Alan Share puts on a play which questions inclusive education
Newcastle's Alan Share is making a name for himself as a successful playwright at the age of 78.
The former barrister, who has dabbled in politics and spent time in the family furnishing company, is bringing his work to London next month for a stint at the New End Theatre.
Death of a Nightingale is about the proposed closure of a special-needs school in order to make it fit in with an inclusive education agenda. Mr Share says he wanted to make the audience think about the issues surrounding special-needs education, telling People: "I don't think people realise how complicated special needs are and how many different needs there are. One size doesn't fit all."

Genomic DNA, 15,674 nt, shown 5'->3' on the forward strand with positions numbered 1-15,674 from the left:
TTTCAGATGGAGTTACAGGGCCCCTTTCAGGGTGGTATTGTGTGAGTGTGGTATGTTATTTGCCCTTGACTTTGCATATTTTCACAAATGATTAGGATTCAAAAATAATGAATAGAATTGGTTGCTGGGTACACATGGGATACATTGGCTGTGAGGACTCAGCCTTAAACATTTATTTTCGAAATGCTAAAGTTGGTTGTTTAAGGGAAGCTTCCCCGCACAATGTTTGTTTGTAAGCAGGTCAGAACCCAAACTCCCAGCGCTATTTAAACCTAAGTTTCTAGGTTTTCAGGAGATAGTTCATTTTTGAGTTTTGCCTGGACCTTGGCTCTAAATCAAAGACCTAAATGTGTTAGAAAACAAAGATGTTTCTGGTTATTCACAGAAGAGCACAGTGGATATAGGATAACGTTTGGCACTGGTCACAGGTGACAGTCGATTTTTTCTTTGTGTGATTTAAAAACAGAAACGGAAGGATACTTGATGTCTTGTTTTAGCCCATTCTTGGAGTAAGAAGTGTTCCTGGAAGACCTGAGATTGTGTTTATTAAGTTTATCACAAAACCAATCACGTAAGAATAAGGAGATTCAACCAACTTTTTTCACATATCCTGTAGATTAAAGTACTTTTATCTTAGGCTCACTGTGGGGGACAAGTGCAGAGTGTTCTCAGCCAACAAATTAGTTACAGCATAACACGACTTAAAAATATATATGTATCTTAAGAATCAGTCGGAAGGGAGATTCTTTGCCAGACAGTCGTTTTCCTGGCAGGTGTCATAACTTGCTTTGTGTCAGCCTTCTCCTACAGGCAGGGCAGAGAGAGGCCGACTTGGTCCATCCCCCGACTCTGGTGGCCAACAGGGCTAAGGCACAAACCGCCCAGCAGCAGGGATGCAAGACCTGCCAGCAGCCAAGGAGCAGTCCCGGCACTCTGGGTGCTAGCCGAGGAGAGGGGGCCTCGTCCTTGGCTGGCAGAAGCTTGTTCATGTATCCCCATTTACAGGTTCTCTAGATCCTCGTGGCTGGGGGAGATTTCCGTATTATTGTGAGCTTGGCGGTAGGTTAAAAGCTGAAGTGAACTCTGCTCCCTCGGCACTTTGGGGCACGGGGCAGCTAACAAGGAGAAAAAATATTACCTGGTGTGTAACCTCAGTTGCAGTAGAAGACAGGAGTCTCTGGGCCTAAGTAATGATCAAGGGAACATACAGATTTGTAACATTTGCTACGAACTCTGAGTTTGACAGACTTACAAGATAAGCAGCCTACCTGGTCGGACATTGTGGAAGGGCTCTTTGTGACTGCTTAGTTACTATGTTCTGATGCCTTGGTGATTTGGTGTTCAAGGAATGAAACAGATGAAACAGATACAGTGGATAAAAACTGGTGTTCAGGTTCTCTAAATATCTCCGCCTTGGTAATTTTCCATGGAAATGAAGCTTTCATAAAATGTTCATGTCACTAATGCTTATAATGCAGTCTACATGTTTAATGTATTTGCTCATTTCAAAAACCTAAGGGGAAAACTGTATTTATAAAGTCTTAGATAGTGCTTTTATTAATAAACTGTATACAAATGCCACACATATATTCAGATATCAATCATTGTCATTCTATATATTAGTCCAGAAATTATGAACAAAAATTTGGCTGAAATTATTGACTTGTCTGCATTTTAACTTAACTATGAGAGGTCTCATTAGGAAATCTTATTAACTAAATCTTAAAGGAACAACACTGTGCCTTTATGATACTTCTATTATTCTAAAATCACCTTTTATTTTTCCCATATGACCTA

The play is based on Mr Share's experience as the long-standing chair of governors at a special needs school in Sunderland, which "really left a mark. I tried to recreate the mood of this school.
"The key to inclusive education is to build up the child's confidence. They need dedicated teacher time, which you don't necessarily get in a mainstream setting."
Mr Share is a member of the Newcastle United Hebrew Congregation.
Death of a Nightingale, New End Theatre, March 8 until April 3